Under Christmas trees all over Utah, smart phones, tablets, and gaming devices are wrapped up in festive paper waiting to light up the faces of children everywhere—literally.
Electronics are a staple of the way we live today but health professionals are concerned about the amount of “screen time” children receive on a daily basis. Dr. Broadbent from Ogden Clinic’s Farmington location shares some insight about the health consequences of excessive electronics use. “A child’s brain is very susceptible to the effects of electronics because it’s in the early developmental stages.” Dr. Broadbent shared a few specific ways electronics can impact a child’s developing brain and body.
Exploiting Dopamine = Attention and Behavioral Issues
Electronics are addicting because they exploit the body’s reward system to release dopamine (the “feel good drug”) in the brain. When our reward system is overused, even more stimulation is needed to experience the same amount of pleasure. Dopamine is also critical for focus, so even small changes in dopamine sensitivity can impact the way a child’s brain functions.
Like a snowball effect, a child with decreased focus may eventually have other behavioral issues like aggression. What parents see as explosive behavior in their child is actually poor focus. Because electronics require high visual and cognitive input, a young brain’s mental energy becomes depleted and mental reserves decrease with too much screen time. One way to temporarily boost the reserves in the brain is to become angry. “Bursts of anger or meltdowns are actually a coping mechanism,” says Broadbent.
Suppressing Melatonin = Amount and Quality of Sleep
Using electronics before bed is an all-around poor idea because the glow of a screen mimics the daytime and suppresses melatonin, a sleep signal that our brain releases with darkness. Just a few minutes of screen-time can delay sleep by several hours and desynchronize the body’s internal clock. Getting enough sleep is important for developing brains and bodies and the quality of “deep sleep” is equally important. Deep sleep is how the body heals itself and the high arousal from electronics can prevent young minds from reaching deep sleep.
Sedentary Fun = Weight Gain
“The more a child is sitting and playing an electronic game, the less that child is out playing and exercising,” says Dr. Broadbent. “Electronics can promote a very sedentary lifestyle that eventually leads to weight gain.” Dr. Broadbent acknowledges that other factors contribute to weight gain such as diet, but electronics certainly share the fault.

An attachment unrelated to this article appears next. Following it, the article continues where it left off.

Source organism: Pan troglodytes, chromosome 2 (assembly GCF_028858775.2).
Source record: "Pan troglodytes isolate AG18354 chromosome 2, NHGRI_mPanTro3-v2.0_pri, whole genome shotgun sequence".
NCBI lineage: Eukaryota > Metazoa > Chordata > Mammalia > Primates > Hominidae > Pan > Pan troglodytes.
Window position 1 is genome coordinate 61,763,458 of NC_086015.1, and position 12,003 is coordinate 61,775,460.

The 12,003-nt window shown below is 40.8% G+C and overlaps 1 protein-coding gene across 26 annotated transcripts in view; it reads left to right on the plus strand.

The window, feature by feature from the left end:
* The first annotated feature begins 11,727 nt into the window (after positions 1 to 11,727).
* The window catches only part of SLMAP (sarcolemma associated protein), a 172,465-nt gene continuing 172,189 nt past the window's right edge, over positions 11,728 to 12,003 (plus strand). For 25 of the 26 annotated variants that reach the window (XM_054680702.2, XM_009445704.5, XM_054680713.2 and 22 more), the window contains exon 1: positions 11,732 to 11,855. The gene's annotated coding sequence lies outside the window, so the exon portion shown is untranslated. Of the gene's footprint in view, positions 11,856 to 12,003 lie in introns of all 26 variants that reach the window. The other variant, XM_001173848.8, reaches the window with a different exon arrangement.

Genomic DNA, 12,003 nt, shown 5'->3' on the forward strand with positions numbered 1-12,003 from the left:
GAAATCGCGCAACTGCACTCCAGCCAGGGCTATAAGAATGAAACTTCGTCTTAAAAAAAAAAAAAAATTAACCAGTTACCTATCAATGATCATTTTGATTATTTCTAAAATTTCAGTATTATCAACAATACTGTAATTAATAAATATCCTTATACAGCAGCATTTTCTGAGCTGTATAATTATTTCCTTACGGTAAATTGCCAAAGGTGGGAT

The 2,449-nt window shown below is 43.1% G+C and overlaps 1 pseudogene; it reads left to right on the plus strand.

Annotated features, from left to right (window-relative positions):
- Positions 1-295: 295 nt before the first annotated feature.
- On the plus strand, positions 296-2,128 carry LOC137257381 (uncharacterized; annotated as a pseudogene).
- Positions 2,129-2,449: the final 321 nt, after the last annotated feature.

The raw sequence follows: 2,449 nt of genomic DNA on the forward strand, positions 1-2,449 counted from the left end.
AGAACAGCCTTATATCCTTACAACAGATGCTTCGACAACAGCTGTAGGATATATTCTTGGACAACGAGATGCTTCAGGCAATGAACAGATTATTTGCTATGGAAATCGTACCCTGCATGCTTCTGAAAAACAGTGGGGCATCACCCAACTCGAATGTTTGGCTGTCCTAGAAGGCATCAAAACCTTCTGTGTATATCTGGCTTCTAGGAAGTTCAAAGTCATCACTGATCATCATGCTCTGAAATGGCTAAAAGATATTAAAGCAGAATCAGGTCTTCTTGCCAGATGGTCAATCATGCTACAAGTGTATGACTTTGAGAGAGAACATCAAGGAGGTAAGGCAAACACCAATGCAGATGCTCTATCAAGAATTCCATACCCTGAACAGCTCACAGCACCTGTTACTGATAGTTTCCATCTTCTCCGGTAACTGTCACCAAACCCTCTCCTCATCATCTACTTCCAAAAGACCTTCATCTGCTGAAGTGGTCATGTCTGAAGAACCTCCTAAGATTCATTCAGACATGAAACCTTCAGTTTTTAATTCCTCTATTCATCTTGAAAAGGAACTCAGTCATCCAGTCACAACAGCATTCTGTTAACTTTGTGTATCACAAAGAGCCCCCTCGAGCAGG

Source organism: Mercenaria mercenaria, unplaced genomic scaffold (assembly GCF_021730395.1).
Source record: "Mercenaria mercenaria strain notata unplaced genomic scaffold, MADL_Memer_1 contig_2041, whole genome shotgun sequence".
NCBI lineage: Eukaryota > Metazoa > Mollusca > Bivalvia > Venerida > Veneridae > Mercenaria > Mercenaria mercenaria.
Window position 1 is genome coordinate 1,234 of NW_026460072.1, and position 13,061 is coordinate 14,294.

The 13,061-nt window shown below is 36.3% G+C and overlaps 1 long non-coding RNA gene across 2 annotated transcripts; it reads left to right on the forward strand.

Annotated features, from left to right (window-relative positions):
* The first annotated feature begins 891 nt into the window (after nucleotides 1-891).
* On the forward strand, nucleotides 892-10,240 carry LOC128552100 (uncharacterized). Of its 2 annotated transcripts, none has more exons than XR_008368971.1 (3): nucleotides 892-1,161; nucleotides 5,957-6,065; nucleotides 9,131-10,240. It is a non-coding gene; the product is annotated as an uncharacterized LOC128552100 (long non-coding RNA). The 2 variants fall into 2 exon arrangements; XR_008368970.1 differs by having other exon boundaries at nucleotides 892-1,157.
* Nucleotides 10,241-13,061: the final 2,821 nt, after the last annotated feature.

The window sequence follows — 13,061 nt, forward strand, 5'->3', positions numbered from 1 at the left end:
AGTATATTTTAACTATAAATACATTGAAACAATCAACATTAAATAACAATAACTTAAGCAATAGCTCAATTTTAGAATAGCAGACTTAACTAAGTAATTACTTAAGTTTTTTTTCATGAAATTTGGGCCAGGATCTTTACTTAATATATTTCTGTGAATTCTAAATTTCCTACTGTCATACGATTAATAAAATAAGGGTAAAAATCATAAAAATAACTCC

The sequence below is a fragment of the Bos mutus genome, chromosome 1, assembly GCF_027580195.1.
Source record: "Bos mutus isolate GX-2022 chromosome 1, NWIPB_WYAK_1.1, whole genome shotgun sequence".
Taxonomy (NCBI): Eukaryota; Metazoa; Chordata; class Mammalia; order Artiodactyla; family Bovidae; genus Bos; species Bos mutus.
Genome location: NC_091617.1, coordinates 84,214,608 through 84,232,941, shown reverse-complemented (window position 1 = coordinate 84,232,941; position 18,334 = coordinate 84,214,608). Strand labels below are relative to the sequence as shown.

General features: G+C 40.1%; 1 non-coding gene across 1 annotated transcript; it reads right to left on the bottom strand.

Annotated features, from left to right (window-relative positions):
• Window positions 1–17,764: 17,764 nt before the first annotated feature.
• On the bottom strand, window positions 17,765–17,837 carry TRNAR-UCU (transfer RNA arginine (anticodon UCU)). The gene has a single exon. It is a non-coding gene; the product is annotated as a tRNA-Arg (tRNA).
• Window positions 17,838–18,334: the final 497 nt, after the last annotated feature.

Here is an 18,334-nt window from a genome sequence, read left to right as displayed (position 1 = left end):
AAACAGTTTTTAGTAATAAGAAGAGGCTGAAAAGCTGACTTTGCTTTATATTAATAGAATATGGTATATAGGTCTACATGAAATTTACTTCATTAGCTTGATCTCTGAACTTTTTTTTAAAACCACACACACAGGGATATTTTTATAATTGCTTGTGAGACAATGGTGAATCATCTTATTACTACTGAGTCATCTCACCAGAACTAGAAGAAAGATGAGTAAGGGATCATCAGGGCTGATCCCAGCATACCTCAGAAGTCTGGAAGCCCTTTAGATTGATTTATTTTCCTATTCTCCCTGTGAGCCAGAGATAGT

How can I help my child build a healthy relationship with electronics?
“In a recent statement, the American Academy of Pediatrics recommended that children receive no more than two hours a day of media use. This includes time watching TV, surfing the internet, and playing electronic games or other devices,” says Dr. Broadbent. Broadbent gave four key recommendations for parents:
- Set time limits. Children are often pleasure-seeking creatures and not always in tune to the consequences of their actions.
- When using electronics, encourage uplifting and educational programs. This helps teach children and keeps the content healthy and appropriate.
- Keep TVs, computers, and other electronics out of the bedroom. This helps to control time limits, avoid screen-time before bed, and helps parents control the content of what kids are viewing.
- Do not rely on electronics as self-entertainment. “Sometimes when parents come into my office for appointments, they pull out their phone and hand it to their kids to keep them entertained.” Broadbent understands that this has its place, but when it happens routinely, children start believing the only way to be quiet is with an electronic device. “It’s important to avoid teaching children that the only way to self-entertain or control their behaviors is with an electronic device in their hand.”
Electronics are vital part of society today. Kids will use electronics throughout their life and benefit from them when they’re used correctly. Parents and teachers need to be aware how to limit the use of electronics with children and help children establish a healthy relationship with their devices.